Virtual machine backup can be done using a traditional backup product with agents in each virtual server's file store but can also be carried out via snapshot or by backing up the virtual machine and its files separately using a dedicated product aimed at virtual server environments.
In this interview, SearchStorage.co.UK Bureau Chief Antony Adshead speaks with Emma Rouse, senior consultant, GlassHouse Technologies (UK), about how virtual server backup differs from traditional backup and issues such as licensing and backup product compatibility with hypervisor products.
You can read the transcript or download the podcast.
SearchStorage.co.UK: Why does backing up virtual servers differ from backing up physical servers?
Rouse: [Virtual machine backup] doesn't have to differ from backing up physical machines. You can continue [with] the old traditional method of installing a backup agent … and then backing up at file level across the network in the same way as you do with a physical machine.
The great thing about virtual machines is [that] not only do you have that option but you have more benefits and options available. As a virtual machine is made up of files on a file system, you can back up the full virtual machine and its configuration in one hit rather than backing up at file level within the server.
[Virtual machine backup] at full file level is done by putting the machine into snapshot. By doing this, any activity that is writing to the virtual machine is written to the snapshot file as opposed to the base OS disk. This means the base OS disk is unlocked, and you can back it up.
As you are backing up the full file as opposed to the snapshot, there is no impact to the users, which means that backup can be done at any time, so your backup windows are effectively increased to 24/7. [This] is great for a lot of people as a main issue with physical machines is running out of time in the backup window before people log on in the morning.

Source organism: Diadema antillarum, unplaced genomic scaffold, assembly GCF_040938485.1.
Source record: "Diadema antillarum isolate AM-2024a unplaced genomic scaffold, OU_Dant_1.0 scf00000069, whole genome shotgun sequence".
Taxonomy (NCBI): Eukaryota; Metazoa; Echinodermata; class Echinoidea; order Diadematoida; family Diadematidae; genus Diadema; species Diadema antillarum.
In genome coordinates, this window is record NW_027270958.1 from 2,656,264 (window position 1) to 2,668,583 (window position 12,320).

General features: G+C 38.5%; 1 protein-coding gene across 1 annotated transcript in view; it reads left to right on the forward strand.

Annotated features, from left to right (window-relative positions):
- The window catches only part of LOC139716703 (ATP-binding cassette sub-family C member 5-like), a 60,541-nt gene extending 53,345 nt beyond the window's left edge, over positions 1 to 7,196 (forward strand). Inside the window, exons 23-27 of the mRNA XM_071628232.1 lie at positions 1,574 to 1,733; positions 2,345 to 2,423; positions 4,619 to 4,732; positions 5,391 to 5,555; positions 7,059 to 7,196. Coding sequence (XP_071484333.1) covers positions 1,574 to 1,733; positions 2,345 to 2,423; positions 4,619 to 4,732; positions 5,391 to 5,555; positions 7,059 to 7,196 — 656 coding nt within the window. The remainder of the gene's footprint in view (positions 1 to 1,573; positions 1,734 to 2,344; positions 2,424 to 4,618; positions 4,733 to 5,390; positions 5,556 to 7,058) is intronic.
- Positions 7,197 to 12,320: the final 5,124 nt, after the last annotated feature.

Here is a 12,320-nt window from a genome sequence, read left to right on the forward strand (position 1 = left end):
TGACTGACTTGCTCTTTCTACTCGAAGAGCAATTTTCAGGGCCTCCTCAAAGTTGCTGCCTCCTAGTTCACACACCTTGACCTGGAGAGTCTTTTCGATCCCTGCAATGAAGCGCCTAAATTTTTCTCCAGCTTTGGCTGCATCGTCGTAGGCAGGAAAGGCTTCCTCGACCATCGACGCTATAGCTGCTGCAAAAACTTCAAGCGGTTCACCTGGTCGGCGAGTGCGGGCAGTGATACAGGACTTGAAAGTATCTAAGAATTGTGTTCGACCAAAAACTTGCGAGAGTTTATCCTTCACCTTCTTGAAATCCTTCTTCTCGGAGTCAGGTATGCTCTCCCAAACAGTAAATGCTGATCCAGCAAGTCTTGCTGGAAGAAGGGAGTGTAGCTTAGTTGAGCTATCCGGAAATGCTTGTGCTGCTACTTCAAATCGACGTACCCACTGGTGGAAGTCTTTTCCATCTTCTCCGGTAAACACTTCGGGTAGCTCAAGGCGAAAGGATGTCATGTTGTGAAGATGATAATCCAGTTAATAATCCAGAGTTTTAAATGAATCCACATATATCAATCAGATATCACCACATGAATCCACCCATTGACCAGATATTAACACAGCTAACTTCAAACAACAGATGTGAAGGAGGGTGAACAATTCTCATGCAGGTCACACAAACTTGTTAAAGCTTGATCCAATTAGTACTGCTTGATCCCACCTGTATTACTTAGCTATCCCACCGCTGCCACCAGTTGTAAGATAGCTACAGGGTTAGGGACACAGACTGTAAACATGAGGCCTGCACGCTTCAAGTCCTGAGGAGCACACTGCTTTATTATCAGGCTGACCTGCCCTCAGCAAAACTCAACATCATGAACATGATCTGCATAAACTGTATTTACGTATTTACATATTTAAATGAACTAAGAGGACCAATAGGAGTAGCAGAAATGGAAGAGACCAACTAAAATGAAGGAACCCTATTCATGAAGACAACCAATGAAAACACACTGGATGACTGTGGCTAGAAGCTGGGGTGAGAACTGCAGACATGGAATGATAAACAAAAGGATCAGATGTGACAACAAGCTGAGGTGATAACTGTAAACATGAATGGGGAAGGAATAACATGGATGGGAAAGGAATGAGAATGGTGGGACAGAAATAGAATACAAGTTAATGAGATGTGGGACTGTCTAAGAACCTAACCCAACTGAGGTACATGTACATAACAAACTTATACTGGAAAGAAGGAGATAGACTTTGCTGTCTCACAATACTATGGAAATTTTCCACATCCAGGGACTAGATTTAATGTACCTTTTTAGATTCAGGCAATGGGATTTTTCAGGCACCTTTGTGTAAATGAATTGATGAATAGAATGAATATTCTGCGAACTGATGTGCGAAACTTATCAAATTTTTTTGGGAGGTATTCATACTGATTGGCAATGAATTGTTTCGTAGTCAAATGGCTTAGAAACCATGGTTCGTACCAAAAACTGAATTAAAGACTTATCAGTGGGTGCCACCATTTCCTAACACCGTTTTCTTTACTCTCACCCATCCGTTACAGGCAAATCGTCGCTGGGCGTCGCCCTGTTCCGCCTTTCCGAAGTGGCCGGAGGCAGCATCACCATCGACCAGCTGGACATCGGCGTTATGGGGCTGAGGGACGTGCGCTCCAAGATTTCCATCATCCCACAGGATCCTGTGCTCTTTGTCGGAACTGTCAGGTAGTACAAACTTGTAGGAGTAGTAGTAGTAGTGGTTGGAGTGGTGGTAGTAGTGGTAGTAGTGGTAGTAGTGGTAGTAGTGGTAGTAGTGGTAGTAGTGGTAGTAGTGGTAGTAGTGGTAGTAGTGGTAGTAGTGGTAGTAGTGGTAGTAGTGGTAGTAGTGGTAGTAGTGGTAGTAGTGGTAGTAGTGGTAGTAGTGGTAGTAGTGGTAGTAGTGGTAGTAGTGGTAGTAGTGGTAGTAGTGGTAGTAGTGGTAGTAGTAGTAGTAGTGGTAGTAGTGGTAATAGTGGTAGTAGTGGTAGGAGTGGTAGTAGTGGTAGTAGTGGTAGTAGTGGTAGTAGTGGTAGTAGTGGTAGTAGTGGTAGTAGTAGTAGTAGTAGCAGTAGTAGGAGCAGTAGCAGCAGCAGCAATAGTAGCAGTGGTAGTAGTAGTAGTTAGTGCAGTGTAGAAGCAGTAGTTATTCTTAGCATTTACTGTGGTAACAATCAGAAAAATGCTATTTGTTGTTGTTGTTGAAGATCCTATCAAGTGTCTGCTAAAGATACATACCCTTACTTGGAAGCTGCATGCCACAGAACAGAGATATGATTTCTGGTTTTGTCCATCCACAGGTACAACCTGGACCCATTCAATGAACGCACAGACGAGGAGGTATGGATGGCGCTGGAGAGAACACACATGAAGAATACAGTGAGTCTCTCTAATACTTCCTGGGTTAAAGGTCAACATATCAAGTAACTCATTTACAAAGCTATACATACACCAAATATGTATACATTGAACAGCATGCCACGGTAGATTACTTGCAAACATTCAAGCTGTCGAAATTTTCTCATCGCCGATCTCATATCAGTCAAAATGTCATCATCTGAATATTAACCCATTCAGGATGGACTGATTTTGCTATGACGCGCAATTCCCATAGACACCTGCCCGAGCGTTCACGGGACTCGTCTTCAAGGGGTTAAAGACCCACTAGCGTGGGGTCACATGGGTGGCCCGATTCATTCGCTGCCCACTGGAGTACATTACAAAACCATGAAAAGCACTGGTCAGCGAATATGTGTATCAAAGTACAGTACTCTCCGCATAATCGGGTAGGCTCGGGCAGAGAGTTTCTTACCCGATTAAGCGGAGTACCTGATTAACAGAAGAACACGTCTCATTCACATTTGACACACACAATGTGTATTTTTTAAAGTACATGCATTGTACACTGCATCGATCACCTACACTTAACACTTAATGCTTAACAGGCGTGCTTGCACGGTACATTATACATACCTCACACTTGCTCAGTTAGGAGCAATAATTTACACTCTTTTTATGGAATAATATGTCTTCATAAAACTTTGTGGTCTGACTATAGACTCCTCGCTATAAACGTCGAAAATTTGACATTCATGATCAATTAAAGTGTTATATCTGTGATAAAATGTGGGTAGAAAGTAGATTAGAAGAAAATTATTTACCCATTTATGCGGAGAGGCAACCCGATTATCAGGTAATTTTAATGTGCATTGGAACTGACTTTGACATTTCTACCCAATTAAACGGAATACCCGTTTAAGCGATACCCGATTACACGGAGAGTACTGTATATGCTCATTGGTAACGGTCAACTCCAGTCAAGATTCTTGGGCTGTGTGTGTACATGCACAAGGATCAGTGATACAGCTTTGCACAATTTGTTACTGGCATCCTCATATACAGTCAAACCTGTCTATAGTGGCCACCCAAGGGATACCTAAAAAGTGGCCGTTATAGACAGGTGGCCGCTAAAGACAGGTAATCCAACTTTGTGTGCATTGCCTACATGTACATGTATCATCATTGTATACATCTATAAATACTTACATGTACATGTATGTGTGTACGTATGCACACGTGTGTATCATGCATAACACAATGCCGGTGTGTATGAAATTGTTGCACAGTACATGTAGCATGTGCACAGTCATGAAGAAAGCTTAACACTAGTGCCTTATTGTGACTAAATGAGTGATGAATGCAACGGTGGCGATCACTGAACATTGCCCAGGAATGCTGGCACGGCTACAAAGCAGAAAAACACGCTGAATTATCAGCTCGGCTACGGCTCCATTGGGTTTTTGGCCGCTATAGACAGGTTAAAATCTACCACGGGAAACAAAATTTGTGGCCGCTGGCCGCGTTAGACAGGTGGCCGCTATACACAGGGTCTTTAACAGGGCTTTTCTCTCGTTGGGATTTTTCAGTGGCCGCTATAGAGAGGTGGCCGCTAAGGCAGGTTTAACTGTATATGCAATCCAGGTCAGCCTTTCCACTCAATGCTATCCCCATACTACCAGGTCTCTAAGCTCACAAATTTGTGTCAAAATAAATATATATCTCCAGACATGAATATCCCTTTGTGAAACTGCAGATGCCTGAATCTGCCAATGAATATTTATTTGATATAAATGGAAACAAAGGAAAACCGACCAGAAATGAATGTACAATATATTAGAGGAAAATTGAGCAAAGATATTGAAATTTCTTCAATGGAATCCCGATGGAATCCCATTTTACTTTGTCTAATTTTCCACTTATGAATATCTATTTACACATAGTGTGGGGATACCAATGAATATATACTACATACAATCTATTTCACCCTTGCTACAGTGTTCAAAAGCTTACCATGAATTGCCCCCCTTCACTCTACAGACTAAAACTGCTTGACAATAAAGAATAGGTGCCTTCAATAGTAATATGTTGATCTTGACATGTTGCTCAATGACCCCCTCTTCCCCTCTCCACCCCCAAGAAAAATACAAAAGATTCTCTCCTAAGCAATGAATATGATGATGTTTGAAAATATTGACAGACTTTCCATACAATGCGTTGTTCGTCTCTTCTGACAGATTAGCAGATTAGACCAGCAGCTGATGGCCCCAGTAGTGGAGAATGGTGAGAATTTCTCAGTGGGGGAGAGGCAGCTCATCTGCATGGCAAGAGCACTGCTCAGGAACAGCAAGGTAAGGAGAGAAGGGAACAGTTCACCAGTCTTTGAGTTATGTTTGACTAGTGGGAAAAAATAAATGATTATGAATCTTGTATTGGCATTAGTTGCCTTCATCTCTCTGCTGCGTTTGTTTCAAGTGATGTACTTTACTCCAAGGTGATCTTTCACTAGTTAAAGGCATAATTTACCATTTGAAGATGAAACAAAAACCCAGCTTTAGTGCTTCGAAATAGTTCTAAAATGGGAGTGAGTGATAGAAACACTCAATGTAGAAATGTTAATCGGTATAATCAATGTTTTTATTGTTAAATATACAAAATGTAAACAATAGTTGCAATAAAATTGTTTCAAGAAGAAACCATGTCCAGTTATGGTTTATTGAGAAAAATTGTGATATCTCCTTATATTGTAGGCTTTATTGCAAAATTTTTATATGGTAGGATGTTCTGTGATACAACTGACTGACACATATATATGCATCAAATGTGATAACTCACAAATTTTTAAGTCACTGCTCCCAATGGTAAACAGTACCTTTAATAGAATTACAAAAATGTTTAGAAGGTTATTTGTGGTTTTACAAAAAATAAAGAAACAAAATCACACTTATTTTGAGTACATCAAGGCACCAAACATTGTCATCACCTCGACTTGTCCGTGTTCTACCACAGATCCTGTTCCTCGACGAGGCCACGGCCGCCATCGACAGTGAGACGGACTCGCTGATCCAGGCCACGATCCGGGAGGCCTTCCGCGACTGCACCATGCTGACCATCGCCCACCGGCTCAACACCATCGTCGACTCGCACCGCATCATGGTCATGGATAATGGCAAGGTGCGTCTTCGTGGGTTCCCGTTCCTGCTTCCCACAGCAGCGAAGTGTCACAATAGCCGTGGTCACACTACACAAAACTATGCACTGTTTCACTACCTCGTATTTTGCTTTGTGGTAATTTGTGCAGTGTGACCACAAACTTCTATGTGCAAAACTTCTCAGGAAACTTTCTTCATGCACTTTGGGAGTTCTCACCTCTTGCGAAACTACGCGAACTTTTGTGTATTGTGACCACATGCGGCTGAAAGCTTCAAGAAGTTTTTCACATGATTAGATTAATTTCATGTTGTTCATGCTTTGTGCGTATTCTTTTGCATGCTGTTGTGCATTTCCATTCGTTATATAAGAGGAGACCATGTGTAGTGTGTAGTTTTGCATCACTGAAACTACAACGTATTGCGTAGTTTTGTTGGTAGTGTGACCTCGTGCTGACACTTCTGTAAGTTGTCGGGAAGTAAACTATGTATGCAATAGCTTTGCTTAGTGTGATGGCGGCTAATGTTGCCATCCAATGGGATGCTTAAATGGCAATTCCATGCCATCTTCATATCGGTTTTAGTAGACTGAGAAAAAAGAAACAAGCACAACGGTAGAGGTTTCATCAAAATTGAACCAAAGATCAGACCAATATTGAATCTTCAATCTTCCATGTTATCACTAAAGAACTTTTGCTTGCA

SearchStorage.co.UK: What are the main methods of data protection for virtual servers?
Rouse: [To back up] virtual machines, there are usually native solutions within the hypervisor but generally these don't scale well and you realistically need a third-party backup product to give you the full benefits of virtual machines and backups.
A great feature of many third-party backup products is the ability to back up full virtual machines -- the data and config files that make them up -- but still [have] the ability to restore at file level within the OS. In earlier solutions, you would have had to have done two passes of the virtual machine -- one to back up the full virtual machine and one to do a file-level backup within the agent.
One of the main things to make sure with a third-party backup product is that it fully supports the hypervisor you're working with, such as file systems, VMFS or classic share volumes or native Linux -- whatever it may be with your hypervisor -- and also to check what features that backup product supports.
We've also found that licensing can be complicated [with] virtual servers so it's best to … understand this before you make any final decisions.
Fundamentally, there are no real technical differences between [the various] hypervisors, and generally it's the snapshot solution where you back up the full virtual machine. With hypervisors that are newer to the market, such as Microsoft Hyper-V, some of the established third-party [virtual server backup] vendors have started to support them so you need to make sure your backup product is the latest and greatest version to be able to get the full benefits of the newer hypervisors in the market.